Evidence that the most sophisticated artificial intelligence (AI) to date can automate the diagnosis of some cutaneous lesions shows that skin cancer screening can potentially be transformed — even beyond the clinical setting, according to experts.
Deep-learning algorithms could increase the number of screened patients "and prioritize limited resources for patients with the highest risk for cancer," write Roger S. Ho, MD, from the Ronald O. Perelman Department of Dermatology at New York University School of Medicine, New York City, and colleagues in a column published online August 22 in JAMA Dermatology.
"Moreover, their use would likely increase the number of dermatology referrals and streamline patient visits," the editorialists say, pointing to recent reports that deep-learning algorithms approach dermatologist-level classifications of cutaneous tumors (Nature. 2015;521:436-444; J Investigat Dermatol. 2018;138:1529-1538).
An advanced subset of machine learning, deep-learning algorithms use multiple neural network layers to develop human capabilities for problem-solving and learning. Such algorithms are already showing evidence of outperforming humans on specific tasks, such as image recognition — used in self-driving cars, in drones, and now in the diagnosis of some cancers.
However, say Ho and colleagues, many questions remain about the use of deep learning to diagnose and manage disease. They note that without the leadership of dermatologists, "the tremendous potential of deep learning to change the field may never be fully achieved."
Dermatologists must get actively involved in discussing where deep learning "fits into the skin cancer screening paradigm," the editorialists suggest. Defining malignancy thresholds could be a good way to alert patients to see a dermatologist, for example.
"Future discussions may also center on the content patients are provided if given a diagnosis, or whether an app should disclose diagnoses to patients at all," they say.
When approached for comment, Adam Friedman, MD, professor of dermatology and director of Supportive Oncodermatology at George Washington School of Medicine and Health Sciences in Washington, DC, agreed that many questions and quality assurance issues must still be resolved. "These applications do not have a place in clinical practice as of yet," he told Medscape Medical News.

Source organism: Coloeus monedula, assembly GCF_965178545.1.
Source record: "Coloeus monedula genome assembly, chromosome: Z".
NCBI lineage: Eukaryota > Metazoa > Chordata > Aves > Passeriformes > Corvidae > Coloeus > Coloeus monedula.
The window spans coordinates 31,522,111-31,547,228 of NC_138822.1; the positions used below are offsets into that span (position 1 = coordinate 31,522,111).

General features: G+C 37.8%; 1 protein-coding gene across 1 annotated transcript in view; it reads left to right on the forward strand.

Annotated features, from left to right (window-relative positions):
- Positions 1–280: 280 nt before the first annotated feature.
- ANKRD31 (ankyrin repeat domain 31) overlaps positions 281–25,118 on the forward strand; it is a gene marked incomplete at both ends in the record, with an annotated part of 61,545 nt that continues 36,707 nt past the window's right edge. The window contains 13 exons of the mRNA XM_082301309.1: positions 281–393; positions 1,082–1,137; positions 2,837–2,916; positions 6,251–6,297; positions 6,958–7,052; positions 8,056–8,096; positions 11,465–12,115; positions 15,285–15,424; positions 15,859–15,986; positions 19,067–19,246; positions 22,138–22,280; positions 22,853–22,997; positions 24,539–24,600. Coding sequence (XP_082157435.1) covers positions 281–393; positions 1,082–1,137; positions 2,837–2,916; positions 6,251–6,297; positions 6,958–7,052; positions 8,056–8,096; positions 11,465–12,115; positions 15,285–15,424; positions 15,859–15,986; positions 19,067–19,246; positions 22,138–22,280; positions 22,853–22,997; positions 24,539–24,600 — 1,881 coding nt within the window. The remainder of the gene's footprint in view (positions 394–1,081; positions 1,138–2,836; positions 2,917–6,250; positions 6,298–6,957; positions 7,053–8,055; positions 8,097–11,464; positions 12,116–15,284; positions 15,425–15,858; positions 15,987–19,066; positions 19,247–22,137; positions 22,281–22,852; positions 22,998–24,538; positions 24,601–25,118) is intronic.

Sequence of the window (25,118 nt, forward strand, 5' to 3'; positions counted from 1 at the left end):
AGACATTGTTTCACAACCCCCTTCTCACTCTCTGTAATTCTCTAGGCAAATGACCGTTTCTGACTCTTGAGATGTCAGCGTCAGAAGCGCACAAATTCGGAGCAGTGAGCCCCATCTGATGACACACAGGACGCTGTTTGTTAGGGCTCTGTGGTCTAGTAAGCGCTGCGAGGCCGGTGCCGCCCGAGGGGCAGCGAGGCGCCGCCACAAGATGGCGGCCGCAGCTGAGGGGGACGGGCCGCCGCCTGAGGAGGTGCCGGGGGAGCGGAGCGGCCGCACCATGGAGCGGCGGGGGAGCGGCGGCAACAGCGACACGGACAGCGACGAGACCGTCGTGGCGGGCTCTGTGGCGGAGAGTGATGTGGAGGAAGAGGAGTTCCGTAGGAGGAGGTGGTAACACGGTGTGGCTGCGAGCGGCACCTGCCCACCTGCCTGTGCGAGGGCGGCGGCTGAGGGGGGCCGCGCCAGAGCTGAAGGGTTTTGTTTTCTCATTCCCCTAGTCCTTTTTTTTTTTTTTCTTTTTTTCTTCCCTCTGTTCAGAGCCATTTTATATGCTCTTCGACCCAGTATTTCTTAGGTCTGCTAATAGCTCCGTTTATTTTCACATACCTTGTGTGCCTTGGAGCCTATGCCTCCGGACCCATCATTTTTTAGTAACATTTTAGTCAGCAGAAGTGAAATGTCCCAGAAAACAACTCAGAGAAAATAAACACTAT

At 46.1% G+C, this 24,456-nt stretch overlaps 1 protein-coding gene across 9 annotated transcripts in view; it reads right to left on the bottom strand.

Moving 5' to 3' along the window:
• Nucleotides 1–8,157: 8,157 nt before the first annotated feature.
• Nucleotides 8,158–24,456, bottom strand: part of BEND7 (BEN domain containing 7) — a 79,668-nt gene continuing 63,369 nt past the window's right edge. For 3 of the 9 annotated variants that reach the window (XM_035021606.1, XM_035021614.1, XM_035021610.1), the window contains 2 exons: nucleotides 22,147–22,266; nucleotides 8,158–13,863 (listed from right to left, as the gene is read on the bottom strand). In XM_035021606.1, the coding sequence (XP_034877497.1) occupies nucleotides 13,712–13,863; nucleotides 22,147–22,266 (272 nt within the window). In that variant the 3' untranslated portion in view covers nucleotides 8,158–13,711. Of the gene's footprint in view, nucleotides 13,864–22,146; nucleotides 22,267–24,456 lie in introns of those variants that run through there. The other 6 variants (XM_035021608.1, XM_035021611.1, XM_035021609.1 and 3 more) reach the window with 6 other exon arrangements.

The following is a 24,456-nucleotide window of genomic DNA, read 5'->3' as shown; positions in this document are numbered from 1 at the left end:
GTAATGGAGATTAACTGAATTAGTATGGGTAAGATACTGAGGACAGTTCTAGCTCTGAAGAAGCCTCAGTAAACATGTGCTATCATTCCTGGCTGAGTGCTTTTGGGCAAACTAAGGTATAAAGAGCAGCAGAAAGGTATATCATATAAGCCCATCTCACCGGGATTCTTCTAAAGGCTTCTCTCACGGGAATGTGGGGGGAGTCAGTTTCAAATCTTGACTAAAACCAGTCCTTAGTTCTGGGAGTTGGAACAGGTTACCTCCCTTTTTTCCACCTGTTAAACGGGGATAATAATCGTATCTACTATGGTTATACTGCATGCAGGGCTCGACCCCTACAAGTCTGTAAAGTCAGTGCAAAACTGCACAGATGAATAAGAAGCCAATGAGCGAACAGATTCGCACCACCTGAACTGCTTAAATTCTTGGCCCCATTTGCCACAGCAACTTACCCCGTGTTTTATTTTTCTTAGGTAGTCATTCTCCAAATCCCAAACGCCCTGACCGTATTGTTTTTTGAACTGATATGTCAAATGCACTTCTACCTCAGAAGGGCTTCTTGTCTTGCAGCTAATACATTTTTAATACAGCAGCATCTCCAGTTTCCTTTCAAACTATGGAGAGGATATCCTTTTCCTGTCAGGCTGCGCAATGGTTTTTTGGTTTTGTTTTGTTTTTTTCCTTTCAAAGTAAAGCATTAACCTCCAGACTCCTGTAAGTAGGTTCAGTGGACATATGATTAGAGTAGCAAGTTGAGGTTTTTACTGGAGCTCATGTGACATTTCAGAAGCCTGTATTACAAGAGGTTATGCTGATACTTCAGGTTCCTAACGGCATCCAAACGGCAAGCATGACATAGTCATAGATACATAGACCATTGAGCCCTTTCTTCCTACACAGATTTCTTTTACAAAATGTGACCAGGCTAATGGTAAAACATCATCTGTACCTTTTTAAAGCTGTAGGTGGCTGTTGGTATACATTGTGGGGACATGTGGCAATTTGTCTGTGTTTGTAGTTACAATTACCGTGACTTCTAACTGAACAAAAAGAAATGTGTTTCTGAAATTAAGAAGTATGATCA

However, Friedman predicted that AI will improve early detection of both nonmelanoma and melanoma skin cancers, and that when combined with human clinical expertise, it could create "a super healthcare organism."
"I do feel like this will ultimately be a great extension to our clinical prowess, a cyborg-esque improvement that enables us to make faster management choices with potentially less morbidity," explained Friedman, a fellow of the American Academy of Dermatology.
However, he added, "my fear is that the public will use this technology in place of seeing a dermatologist."
As previously reported by Medscape Medical News in January 2017, a new deep-learning algorithm, aided by advances in computer science and large datasets, was as capable as clinicians for classifying skin lesions as malignant or benign. In October 2017, researchers cautioned that using technology to target skin cancer mortality required a whole-body surveillance approach because human-driven applications cannot identify which single mole or lesion to target.
AI is also being explored in other clinical field. In November 2017, researchers reported that the deep-learning algorithm model CheXNet could detect pneumonia from chest radiographs better than practicing radiologists could. The 121-layer neural network (by comparison, machine learning has a single-layer neural network) output the probability of pneumonia as well as a heatmap to identify the clinically suspicious areas. When the algorithm was expanded, it once again proved more accurate than clinicians at diagnosing 13 additional pathologies, such as cardiomegaly and pleural thickening.
Vision of the Future
As the algorithms become better and better, is there a chance that they could replace clinicians to some extent?
That is a vision of the future suggested by William Harless, MD, PhD, a medical oncologist and hematologist, in Sydney, Nova Scotia, Canada, who is founder and CEO of Encyt Technologies Inc, a cancer research center. He wrote in the comments section on a recent Medscape Medical News article about the IBM Watson algorithm for cancer treatment.
Physicians will ultimately be replaced with healthcare "experts" with a 2-year vocational degree, he suggested. It is these professionals, not doctors, who will implement the decisions made by the computers, he says. To add insult to injury, Harless adds that under such as system, "patient care will improve."
"As much as one might want to believe otherwise, algorithm-generated decision-making will ultimately favor computers over human beings given the ability of the computer to analyze far more data than the human mind is capable of analyzing," said Harless. "AI technology is just too broad and too sophisticated for a different outcome to be predicted. I would not bet the other way."
Ho and colleagues and Friedman have disclosed no relevant financial relationships. Harless is founder and CEO of Encyt Technologies Inc.
JAMA Dermatol. Published online August 20, 2018. Abstract
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Cite this: AI Set to Transform Skin Cancer Screening - Medscape - Aug 29, 2018.